The bladder element 30 is a polymeric material capable of retaining a pressurized fluid. For example, the bladder element 30 may comprise a thermoplastic polyurethane material (TPU). Optionally the TPU may be recyclable and regrindable, and may be made from recycled TPU, allowing the material of the bladder element 30 to be recycled and reused.

The bladder element 30 may be blow molded or alternatively may be thermoformed from upper and lower sheets. The sheets may have alternating layers of TPU and a gas barrier material. In any embodiment, the bladder element 30 is configured to retain fluid within the fluid-filled chambers. As used herein, a “fluid” includes a gas, including air, an inert gas such as nitrogen, or another gas. Accordingly, “fluid-filled” includes “gas-filled”. The various materials used for the bladder element 30 may be substantially transparent or may have a tinted color. For example, the bladder element 30 can be formed from any of various polymeric materials that can retain a fluid at a predetermined pressure, including a fluid that is a gas, such as air, nitrogen, or another gas. For example, the bladder element 30 can be a TPU material, a urethane, polyurethane, polyester, polyester polyurethane, and/or polyether polyurethane.

Moreover, in one embodiment, the bladder element 30 can be formed of one or more sheets having layers of different materials. The sheets may be laminate membranes formed from thin films having one or more first layers that comprise thermoplastic polyurethane layers and that alternate with one or more second layers, also referred to herein as barrier layers, gas barrier polymers, or gas barrier layers. The second layers may comprise a copolymer of ethylene and vinyl alcohol (EVOH) that is impermeable to the pressurized fluid contained therein as disclosed in U.S. Pat. No. 6,082,025 to Bonk et al., which is incorporated by reference in its entirety. The first layer may be arranged to form an outer surface of the polymeric sheet. That is, the outermost first layer may be the outer surface of the bladder element 30. The bladder element 30 may also be formed from a material that includes alternating layers of thermoplastic polyurethane and ethylene-vinyl alcohol copolymer, as disclosed in U.S. Pat. Nos. 5,713,141 and 5,952,065 to Mitchell et al. which are incorporated by reference in their entireties. Alternatively, the layers may include ethylene-vinyl alcohol copolymer, thermoplastic polyurethane, and a regrind material of the ethylene-vinyl alcohol copolymer and thermoplastic polyurethane. The bladder element 30 may also be a flexible microlayer membrane that includes alternating layers of a gas barrier polymer material such as second layers and an elastomeric material such as first layers, as disclosed in U.S. Pat. Nos. 6,082,025 and 6,127,026 to Bonk et al. which are incorporated by reference in their entireties. With such alternating layers, for example, the bladder element 30 or any of the additional bladder elements discussed herein may have a gas transmission rate for nitrogen of less than 10 cubic centimeters per square meter per atmosphere per day, or of less than 1 cubic centimeter per square meter per atmosphere per day. Additional suitable materials for the bladder element 30 are disclosed in U.S. Pat. Nos. 4,183,156 and 4,219,945 to Rudy which are incorporated by reference in their entireties. Further suitable materials for the bladder element 30 include thermoplastic films containing a crystalline material, as disclosed in U.S. Pat. Nos. 4,936,029 and 5,042,176 to Rudy, and polyurethane including a polyester polyol, as disclosed in U.S. Pat. Nos. 6,013,340, 6,203,868, and 6,321,465 to Bonk et al. which are incorporated by reference in their entireties. In selecting materials for the bladder element 30, engineering properties such as tensile strength, stretch properties, fatigue characteristics, dynamic modulus, and loss tangent can be considered. When the bladder element 30 is formed from sheets, the thicknesses of the sheets used to form the bladder element 30 can be selected to provide these characteristics.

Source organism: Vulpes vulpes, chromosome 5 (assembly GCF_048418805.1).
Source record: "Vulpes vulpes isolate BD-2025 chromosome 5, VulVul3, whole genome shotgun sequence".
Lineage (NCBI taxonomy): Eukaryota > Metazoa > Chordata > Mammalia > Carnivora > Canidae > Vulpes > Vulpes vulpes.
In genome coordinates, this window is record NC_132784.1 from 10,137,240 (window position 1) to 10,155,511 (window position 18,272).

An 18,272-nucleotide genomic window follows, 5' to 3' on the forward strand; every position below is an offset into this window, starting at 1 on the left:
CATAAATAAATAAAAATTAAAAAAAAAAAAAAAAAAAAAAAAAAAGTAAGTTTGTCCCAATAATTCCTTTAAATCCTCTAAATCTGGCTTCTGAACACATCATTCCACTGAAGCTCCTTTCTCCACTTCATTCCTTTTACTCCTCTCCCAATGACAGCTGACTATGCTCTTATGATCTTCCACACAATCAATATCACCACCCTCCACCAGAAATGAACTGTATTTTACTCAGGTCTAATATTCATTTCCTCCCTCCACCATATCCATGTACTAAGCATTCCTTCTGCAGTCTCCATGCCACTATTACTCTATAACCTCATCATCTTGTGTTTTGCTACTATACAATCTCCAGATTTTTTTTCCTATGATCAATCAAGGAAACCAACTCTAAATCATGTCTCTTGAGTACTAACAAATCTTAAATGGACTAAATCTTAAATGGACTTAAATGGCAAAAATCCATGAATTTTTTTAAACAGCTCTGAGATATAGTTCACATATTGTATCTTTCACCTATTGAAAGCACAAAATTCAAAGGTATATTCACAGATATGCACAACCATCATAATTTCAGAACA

The bladder element 30 includes multiple cushioning components. More specifically, the bladder element 30 includes cushioning components 34A, 34B, 34C, 34D, 34E, 34F, 34G, and 34H. Each cushioning component 34A, 34B, 34C, 34D, 34E, 34F, 34G, and 34H includes an enclosed fluid-filled cavity. More specifically, cushioning component 34A includes a fluid-filled cavity 38A. Cushioning component 34B includes a fluid-filled cavity 38B. Cushioning component 34C includes a fluid-filled cavity 38C. Cushioning component 34D includes a fluid-filled cavity 38D. Cushioning component 34E includes a fluid-filled cavity 38E. Cushioning component 34F includes a fluid-filled cavity 38F. Cushioning component 34G includes a fluid-filled cavity 38G. Cushioning component 34H includes a fluid-filled cavity 38H.

The cushioning components 34A, 34B, 34C, 34D, 34E, 34F, 34G, and 34H each have a single central opening that extends completely therethrough. As used herein, a “central opening” need not be positioned at a true center of the cushioning component. More specifically, if the cushioning component is a regular torus, the cushioning component will have a center axis and the central opening will be centered at the center axis. If the cushioning component is an irregular torus, the central opening does not have a center axis, and although it is bounded by the material of the cushioning component, the central opening is therefore not centered within the cushioning component.